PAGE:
LumberJocks

Split top Saw Bench #2: The build (wagon vise tops and uprights)

  • Advertise with us
Blog entry by TerryDowning posted 164 days ago 1318 reads 1 time favorited 3 comments Add to Favorites Watch
« Part 1: The Idea Part 2 of Split top Saw Bench series Part 3: Feet, uprights and assembly »

So, in the first installment was the idea. I knew I needed a saw bench, I decided on a split top design and that I would incorporate a wedge powered wagon vice as one of the tops.

I was not originally planning on blogging this build so the pics of the build don’t start until much later in the build.

The first step was to cut the material to rough dimensions.

I measured from the floor to me knee cap to determine the height of the bench and thus the length of the uprights.

4 of those. I decided that the length would be approximately 36” again, I also want this to be a small work bench as well. Typically saw benches are much shorter. But hey this is my bench in my shop, I’ll make the length I want.

for the wagon vice I decided I would use common 2×4 studs. My eventual work bench is going to use these as I’m going with the Paul Sellers style of joinery bench and this is practice and experimentation so there ya go.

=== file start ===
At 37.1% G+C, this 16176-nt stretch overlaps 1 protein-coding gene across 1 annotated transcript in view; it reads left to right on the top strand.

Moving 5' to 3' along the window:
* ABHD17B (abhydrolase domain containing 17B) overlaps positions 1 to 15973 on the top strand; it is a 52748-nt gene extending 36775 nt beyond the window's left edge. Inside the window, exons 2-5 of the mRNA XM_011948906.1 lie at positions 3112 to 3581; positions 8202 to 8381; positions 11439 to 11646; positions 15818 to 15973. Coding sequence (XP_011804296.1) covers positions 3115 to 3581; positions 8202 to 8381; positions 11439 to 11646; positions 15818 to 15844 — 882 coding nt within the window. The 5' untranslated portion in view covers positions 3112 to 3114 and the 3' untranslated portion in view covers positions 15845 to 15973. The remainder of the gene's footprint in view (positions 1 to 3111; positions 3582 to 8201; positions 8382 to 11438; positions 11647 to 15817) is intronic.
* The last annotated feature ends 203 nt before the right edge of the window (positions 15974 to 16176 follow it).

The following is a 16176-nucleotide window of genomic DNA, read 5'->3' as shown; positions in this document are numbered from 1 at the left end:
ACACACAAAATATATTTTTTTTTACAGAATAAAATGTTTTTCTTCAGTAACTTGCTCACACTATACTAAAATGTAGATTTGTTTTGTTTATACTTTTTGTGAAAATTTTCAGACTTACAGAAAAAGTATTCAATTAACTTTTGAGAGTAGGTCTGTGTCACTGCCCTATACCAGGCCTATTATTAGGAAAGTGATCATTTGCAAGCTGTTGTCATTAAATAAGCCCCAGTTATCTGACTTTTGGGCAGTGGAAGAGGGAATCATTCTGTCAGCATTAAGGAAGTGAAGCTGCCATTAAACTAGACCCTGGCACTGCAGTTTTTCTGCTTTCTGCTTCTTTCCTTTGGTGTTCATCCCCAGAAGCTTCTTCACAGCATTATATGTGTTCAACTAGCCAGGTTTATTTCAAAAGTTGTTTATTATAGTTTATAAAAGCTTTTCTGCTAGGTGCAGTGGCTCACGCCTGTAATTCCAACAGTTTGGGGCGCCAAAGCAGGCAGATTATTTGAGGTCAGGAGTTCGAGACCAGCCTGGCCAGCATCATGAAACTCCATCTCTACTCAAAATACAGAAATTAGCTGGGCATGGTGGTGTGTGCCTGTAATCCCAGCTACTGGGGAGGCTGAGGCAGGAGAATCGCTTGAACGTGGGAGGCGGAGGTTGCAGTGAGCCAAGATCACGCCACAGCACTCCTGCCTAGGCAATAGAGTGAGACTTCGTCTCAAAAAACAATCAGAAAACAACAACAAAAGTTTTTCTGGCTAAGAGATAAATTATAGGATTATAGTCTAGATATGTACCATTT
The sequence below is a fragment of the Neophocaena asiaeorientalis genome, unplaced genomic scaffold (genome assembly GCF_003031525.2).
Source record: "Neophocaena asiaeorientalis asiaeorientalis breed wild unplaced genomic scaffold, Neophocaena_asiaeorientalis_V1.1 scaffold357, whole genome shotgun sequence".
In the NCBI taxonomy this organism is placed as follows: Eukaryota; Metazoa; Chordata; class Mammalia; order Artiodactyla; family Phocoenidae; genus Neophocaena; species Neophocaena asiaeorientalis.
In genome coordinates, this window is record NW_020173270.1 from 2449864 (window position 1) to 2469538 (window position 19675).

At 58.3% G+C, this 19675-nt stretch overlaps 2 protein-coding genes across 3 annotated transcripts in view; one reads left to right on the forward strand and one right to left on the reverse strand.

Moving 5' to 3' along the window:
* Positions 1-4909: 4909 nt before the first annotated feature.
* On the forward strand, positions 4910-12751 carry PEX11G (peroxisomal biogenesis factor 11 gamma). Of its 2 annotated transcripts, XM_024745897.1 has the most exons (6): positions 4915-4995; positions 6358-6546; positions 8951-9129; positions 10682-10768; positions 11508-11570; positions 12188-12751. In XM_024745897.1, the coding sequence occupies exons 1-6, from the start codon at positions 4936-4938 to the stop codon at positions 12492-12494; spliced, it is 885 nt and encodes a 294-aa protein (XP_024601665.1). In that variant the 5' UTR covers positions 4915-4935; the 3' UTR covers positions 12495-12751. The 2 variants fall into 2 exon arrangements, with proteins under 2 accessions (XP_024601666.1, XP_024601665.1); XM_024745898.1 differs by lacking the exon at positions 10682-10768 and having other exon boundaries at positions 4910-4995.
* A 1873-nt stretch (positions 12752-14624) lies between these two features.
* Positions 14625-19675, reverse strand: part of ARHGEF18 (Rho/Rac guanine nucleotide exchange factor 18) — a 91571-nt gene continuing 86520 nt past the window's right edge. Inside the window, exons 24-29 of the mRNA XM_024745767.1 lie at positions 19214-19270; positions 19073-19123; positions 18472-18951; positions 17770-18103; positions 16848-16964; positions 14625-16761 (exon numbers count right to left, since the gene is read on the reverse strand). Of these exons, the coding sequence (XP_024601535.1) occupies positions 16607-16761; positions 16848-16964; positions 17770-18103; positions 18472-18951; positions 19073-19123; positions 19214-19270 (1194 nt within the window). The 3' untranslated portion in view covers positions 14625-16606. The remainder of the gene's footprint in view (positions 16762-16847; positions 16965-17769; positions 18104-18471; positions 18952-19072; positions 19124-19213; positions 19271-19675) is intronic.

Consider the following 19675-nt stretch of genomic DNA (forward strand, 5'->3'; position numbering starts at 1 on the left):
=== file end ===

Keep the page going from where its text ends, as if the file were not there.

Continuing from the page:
Deviation from shipwright’s wagon vice design. Rather than laminate runners to the insides of the wagon vice to form the wagon track I decided to use stopped dadoes.

With the 2×4 s cut to length it’s time to cut the dadoes. I have a craftsman 79 duplex fillister plasne so I used that cut the dadoes. To form the stop I used a chisel and went deep enough to allow the nose of the plane to go the rest of the way into the slot.

This worked OK, but I don’t have a depth stop for that plane and getting the depth accurate is fairly important in order for the wagon to move smoothly. This means routing to the final depth. Unfortunately, I don’t have a router so I opted to use a modified version of the poor man’s router as described by Paul Sellers.

Click for details

So 2 stopped dadoes cut to form the track for the wagon vice.

In the meantime floating n the back of my mind was “How I am going to keep this vice from splitting apart from the pressure of the wedge against the bearer AND join it to the upright?”